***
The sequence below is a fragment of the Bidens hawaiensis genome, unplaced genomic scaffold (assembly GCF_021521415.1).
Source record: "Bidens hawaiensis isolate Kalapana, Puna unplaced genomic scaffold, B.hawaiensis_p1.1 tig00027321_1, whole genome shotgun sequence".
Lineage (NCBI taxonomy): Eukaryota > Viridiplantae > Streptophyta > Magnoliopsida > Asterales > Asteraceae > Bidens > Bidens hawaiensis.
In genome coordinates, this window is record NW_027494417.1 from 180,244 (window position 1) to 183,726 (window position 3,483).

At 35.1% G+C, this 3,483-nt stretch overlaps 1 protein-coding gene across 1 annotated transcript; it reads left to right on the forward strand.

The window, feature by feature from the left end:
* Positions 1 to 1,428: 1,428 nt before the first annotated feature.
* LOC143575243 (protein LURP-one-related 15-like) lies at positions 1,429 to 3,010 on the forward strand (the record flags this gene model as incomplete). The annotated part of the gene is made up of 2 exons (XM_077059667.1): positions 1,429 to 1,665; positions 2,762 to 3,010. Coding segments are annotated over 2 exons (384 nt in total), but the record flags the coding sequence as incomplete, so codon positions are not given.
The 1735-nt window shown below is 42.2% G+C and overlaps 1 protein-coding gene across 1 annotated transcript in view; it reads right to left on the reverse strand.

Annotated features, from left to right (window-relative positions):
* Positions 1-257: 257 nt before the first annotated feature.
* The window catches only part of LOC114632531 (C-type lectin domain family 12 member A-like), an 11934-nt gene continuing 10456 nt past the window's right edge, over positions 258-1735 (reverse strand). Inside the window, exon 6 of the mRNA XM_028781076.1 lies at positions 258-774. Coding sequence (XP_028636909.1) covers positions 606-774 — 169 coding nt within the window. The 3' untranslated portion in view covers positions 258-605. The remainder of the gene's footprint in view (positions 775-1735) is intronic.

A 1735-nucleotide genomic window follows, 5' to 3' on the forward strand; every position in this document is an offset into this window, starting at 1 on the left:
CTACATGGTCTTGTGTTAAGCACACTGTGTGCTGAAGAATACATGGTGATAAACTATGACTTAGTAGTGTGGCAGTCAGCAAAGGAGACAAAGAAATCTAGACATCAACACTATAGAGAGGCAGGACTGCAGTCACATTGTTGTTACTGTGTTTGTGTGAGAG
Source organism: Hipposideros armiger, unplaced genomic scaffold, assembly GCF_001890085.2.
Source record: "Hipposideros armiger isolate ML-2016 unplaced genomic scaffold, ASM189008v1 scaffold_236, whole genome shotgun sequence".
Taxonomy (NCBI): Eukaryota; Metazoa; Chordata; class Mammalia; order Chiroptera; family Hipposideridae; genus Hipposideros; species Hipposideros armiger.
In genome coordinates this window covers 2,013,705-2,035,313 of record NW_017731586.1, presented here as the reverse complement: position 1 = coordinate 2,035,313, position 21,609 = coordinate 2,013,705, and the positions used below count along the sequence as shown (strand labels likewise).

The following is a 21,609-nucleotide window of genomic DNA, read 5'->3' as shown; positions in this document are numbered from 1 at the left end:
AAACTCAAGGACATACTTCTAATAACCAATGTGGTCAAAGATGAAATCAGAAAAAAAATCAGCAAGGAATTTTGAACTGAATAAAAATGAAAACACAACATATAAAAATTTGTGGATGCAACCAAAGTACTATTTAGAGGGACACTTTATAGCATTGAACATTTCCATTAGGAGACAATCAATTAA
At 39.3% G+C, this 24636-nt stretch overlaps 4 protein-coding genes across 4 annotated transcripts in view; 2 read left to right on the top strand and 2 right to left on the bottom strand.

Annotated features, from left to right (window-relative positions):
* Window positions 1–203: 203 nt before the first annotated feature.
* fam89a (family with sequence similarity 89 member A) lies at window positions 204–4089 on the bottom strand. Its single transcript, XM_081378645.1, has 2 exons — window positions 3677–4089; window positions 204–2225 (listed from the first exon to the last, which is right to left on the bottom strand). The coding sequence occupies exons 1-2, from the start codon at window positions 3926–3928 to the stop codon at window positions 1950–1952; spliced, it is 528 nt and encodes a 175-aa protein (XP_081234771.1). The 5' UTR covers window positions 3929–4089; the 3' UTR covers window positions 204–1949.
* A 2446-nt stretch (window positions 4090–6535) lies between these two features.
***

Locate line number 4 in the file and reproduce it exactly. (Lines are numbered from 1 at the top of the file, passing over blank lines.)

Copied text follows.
In genome coordinates, this window is record NW_027494417.1 from 180,244 (window position 1) to 183,726 (window position 3,483).